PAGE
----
My Life as a Rolling Stone – The DVDfever Review – Mick Jagger

My Life as a Rolling Stone My Life as a Rolling Stone is a new 4-part BBC series, taking each member of the epic band in turn, and looking at their life within it.

Beginning with Mick Jagger in the opener, there’s footage from when he first started his pop career, including now, when he comments how all pop star documentaries are the same, but he wants to do something different…

The Rolling Stones have reached their 60th year in the business, with gigs playing at Hyde Park at the time of this series’ release. That means they were starting out before I was alive, and when I was a kid, and back then, I’d think that anyone over 50 was ‘old’…

However, Mick Jagger is 78 and is still swivelling his hips all over the stage like someone in their 20s. Meanwhile, even though their voices aren’t what they once were, Glastonbury 2022’s stages were graced by the presence of icons Diana Ross, at 78, and Paul McCartney who, at 80, is the oldest artist ever to headline there, so times, they are a-changing.

This first episode also takes in comments from the other surviving members, including Keith Richards telling us how he thinks Mick is “more of a controller or organiser than he knows“, but “he wants to see this ship sail“, but it’s clearly said with love, and as Mick replies, he doesn’t want to be seen of as a control freak.

Additional chat also comes from the likes of Lulu, Andy Summers (The Police), Brian Johnson (AC/DC), Lars Ulrich (Metallica), Chrissie Hynde (The Presenters) and Stones backing singer Bernard Fowler – all of whom are presented in audio only, so it doesn’t take away, visually, from any of the band’s performances.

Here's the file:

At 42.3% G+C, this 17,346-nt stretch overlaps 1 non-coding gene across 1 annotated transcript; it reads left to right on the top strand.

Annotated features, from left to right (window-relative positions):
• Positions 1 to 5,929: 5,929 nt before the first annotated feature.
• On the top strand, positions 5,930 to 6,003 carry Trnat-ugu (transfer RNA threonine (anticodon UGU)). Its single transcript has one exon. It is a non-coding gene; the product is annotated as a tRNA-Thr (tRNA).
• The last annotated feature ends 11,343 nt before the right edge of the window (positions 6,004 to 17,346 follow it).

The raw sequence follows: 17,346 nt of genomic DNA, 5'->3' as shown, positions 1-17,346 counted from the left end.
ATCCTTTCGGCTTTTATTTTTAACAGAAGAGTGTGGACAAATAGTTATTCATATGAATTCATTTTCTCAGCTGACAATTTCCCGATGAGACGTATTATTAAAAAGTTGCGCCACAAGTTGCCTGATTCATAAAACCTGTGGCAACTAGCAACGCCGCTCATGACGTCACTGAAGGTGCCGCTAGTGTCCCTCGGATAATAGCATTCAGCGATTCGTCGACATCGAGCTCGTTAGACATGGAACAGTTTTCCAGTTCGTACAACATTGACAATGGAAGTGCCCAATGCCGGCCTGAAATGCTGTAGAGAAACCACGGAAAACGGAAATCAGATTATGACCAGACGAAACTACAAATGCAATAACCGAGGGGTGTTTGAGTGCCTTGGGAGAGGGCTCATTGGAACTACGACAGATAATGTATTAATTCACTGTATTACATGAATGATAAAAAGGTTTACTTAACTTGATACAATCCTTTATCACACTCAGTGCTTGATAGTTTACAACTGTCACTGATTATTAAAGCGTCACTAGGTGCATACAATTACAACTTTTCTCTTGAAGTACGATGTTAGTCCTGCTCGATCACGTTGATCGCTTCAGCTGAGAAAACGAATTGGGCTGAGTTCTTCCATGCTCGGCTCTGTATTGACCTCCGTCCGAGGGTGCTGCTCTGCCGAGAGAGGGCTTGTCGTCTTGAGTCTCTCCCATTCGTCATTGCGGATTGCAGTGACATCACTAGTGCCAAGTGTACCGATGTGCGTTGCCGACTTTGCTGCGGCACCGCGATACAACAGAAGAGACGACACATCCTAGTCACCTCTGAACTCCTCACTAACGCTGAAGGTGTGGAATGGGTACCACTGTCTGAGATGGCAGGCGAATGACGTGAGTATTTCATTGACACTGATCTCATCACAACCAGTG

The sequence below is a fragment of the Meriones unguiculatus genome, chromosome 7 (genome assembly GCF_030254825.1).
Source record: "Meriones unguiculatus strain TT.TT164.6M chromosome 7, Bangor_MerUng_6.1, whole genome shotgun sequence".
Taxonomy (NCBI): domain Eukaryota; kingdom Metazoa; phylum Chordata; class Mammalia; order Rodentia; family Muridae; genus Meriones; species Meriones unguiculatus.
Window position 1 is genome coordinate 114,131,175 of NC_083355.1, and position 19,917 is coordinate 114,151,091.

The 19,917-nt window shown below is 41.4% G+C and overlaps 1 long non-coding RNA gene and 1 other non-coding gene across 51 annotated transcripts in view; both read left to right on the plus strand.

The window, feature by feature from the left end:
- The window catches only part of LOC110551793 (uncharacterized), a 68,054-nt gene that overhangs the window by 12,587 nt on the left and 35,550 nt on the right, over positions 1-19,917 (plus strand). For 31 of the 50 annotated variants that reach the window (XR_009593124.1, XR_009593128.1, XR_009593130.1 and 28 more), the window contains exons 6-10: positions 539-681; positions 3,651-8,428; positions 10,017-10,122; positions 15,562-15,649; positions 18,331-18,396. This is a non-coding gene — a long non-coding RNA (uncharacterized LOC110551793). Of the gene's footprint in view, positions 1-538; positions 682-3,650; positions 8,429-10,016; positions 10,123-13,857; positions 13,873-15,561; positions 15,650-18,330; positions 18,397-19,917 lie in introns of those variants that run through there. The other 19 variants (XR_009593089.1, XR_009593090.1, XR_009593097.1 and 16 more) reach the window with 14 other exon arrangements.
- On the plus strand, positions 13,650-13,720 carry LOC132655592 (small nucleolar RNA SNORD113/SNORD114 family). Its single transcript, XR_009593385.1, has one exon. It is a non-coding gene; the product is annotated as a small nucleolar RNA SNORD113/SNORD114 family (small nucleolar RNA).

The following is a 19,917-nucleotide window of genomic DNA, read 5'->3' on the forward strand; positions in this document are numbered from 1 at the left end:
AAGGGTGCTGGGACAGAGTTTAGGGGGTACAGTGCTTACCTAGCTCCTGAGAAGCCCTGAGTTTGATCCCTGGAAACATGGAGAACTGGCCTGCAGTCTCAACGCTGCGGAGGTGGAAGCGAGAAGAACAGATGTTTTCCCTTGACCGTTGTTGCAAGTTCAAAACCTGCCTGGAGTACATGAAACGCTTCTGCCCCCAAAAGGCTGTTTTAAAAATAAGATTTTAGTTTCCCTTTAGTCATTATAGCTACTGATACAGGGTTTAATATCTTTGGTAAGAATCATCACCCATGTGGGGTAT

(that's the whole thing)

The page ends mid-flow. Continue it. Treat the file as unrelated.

Extra content includes a demo of their very first song, Honey What’s Wrong, when founding membe Brian Jones was still with us, video of an early recording of a slowed-down version of Sympathy for the Devil, the 1968 London riots with Mick right in the middle of it, the creation of their brand image of the ‘mouth tongue and lips’, plus they also take in the rivalry with the Beatles, who Keith says were cleaned up by their manager, while the Stones continues to have a ‘bad boy’ image.

Along the way, Mick Jagger tells us how he used to go to the Ready Steady Go studio, even when they weren’t on that week, so he could get an idea of where the cameras were, so he knew the angles, and then could go home and practice his moves for when they were never on.

One annoying thing about this documentary, however – while there’s obviously a camera direct on each participant, there’s also at least two other cameras filming at an angle, as if to try and be flashy… Ugh, just point the damn camera and shoot!

So far, I’ve only seen the first episode, but all four are online after the first episode has been broadcast, so I’ll check the rest out then. They are all available for preview prior to broadcast, but they don’t have subtitles, so I can hang on for that.

My Life as a Rolling Stone begins on BBC2 on Saturday July 2nd at 9.30pm. It’s not yet available to pre-order on Blu-ray or DVD.

Once the first episode is broadcast, the whole series will be on the BBC iPlayer.

My Life as a Rolling Stone – Official Trailer – BBC

Director: Sam Anthony
Producer: Mirela O’Prey
Narrator: Sienna Miller

The band:
Mick Jagger
Keith Richards
Ronnie Wood
Charlie Watts